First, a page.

If I feel that things are getting a bit tense during a discussion, then I tried hard to never use the word "you". Instead, I tried how to explain what I think, what I want to happen, what I am trying to accomplish, etc. As soon as I use "you", I tend to get emotional and accuse the players of things, and then resolution is really difficult. So I avoid the y word.

  7. #17
    ddavison's Avatar
    Join Date
    Sep 2008
    Posts
    5,025
    Blog Entries
    21
    I sometimes will ask for a rules discussion if I'm playing a new system so that I can fully understand the rule and how it is applied in a game. If it's the first time a specific type of rule has come up (i.e. how do you grapple) then getting everyone on the same page at the first occurrence seems helpful to me as a player or DM. I've been a DM and a player and I've been in games where a DM specifically chose to run a specific rule in a way that was not how it was written up. That is normally okay with me as long as it is applied consistently. I'm not sure if that counts as rules-lawyering or not.

    Other times, if I'm running a new system, I will ask the most rules-lawyer-ish player to look things up for us while we continue playing. Assigning them a research role helps me keep the game running smoothly and we can make a quick DM call at the moment and still find the correct ruling for future cases. When I reach a break, I'll ask them what they found on the ruling. It keeps them busy instead of argumentative and they seem happy that the rule is found and applied properly.

  8. #18
    In the end, every session we'd have players either uninformed of how their character's abilities worked arguing their incorrect beliefs or we'd have some being actively deceptive to abuse the system. Additionally, people were not keeping track of their resources or cast spells and they wouldn't put forth any effort to set up their character effects etc. I could no longer stomach the arguments, the ignorance, the laziness, or the cheating so I just killed the whole campaign.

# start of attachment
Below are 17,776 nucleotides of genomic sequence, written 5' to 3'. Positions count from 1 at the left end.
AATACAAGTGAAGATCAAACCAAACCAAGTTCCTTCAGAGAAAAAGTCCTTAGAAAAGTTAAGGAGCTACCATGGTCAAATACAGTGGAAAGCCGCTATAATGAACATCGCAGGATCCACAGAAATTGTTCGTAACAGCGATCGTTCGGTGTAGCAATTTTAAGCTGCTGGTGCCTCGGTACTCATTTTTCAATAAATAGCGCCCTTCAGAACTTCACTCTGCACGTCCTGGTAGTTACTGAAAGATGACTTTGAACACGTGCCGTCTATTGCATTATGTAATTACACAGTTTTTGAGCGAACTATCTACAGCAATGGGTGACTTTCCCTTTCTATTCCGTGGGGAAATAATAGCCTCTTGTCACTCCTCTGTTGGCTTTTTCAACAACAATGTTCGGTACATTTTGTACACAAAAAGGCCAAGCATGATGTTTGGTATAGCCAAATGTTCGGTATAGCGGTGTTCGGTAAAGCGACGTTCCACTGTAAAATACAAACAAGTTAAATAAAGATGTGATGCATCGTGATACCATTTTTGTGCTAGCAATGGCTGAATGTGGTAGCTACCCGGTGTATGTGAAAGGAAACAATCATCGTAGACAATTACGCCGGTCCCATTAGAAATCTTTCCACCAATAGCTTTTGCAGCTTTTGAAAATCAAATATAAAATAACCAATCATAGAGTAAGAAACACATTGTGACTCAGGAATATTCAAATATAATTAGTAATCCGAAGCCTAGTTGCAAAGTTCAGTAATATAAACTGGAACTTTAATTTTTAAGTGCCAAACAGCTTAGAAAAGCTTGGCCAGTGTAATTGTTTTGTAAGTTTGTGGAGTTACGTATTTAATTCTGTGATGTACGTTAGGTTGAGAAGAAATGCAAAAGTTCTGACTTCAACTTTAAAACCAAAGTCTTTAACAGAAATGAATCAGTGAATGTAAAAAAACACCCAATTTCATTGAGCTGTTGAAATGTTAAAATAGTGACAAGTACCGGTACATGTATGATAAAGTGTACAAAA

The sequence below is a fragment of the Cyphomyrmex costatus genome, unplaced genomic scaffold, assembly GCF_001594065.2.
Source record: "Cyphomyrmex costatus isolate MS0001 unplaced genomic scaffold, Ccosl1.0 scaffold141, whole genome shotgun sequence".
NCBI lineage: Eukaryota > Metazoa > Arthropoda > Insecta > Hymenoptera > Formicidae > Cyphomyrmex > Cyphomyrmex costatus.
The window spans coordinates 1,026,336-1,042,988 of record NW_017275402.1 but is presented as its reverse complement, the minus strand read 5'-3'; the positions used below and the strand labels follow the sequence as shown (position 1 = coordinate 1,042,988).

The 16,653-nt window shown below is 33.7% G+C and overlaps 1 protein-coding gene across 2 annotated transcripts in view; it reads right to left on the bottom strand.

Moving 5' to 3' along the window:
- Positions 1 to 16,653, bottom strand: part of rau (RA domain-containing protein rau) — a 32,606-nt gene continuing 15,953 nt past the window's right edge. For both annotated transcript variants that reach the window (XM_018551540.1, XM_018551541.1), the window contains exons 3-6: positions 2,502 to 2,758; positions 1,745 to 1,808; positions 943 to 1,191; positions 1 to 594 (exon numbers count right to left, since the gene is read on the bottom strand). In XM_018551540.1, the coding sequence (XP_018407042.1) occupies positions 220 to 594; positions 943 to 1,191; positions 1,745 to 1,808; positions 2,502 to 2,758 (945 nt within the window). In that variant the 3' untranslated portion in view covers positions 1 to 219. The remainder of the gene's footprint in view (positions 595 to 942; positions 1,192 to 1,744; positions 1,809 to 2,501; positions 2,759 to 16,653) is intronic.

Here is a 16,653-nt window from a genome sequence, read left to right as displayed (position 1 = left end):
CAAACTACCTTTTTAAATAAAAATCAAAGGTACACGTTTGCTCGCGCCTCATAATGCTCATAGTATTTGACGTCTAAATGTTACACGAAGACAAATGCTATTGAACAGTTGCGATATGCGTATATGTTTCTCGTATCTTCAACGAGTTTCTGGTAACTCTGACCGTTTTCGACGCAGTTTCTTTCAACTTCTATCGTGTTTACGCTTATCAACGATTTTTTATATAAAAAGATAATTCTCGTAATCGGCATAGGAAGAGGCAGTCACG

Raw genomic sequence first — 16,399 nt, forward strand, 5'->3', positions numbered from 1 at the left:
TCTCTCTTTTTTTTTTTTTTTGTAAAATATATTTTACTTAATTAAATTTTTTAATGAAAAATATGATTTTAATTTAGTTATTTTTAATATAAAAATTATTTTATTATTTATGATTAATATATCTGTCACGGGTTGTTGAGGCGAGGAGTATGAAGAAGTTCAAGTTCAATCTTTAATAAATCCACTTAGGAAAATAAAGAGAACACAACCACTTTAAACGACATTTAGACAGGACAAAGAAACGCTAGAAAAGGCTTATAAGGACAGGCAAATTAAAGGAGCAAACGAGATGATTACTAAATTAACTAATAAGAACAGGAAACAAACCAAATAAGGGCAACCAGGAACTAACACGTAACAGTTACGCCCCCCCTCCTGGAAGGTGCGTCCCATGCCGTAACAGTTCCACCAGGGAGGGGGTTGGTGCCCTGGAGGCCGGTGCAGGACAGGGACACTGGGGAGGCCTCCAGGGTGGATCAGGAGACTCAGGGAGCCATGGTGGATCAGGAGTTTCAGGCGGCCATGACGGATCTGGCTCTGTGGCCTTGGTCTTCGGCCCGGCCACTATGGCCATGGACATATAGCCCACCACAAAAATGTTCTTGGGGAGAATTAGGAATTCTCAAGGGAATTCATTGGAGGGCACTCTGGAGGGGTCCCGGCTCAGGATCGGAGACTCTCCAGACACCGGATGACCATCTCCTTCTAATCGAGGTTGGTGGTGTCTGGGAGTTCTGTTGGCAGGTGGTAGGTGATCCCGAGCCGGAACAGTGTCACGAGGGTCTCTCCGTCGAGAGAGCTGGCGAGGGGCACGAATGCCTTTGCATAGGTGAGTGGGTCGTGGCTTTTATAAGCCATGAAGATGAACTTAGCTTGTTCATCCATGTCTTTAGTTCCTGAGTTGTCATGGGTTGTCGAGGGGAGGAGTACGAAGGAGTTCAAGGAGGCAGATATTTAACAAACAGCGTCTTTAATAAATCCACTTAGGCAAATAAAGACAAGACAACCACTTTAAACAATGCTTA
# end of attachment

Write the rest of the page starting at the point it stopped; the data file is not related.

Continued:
9. #19
    LordEntrails's Avatar
    Join Date
    May 2015
    Location
    -7 UTC
    Posts
    12,071
    Blog Entries
    9
    Quote Originally Posted by malvok View Post
    In the end, every session we'd have players either uninformed of how their character's abilities worked arguing their incorrect beliefs or we'd have some being actively deceptive to abuse the system. Additionally, people were not keeping track of their resources or cast spells and they wouldn't put forth any effort to set up their character effects etc. I could no longer stomach the arguments, the ignorance, the laziness, or the cheating so I just killed the whole campaign.
    That's unfortunate, but understandable.

    Don't let it discourage you from starting a new campaign. My strong suggestion is to not to just start a new campaign with random people (or the same people!). Rather, run a half doze or so one shots. You can do this through a few of the discord communities, online cons, and the forums here. Take notes on the players themselves. Then, when you have about 10 that you think would make a good campaign and fit your style, reach out to them about starting a long term campaign. Have a few set game times and see what fits in their schedules, also layout a little bit of the campaign concept and the type of party you are expecting (good heroes, self-interested survivors, murder hobos, etc) and see who's interested.

    I did that with my current group and we've been running almost every week now for a few years.

  10. #20

    Join Date
    Aug 2020
    Location
    USA west coast, PDT/UTC-8
    Posts
    26
    Just my 2 cents on rules lawyers.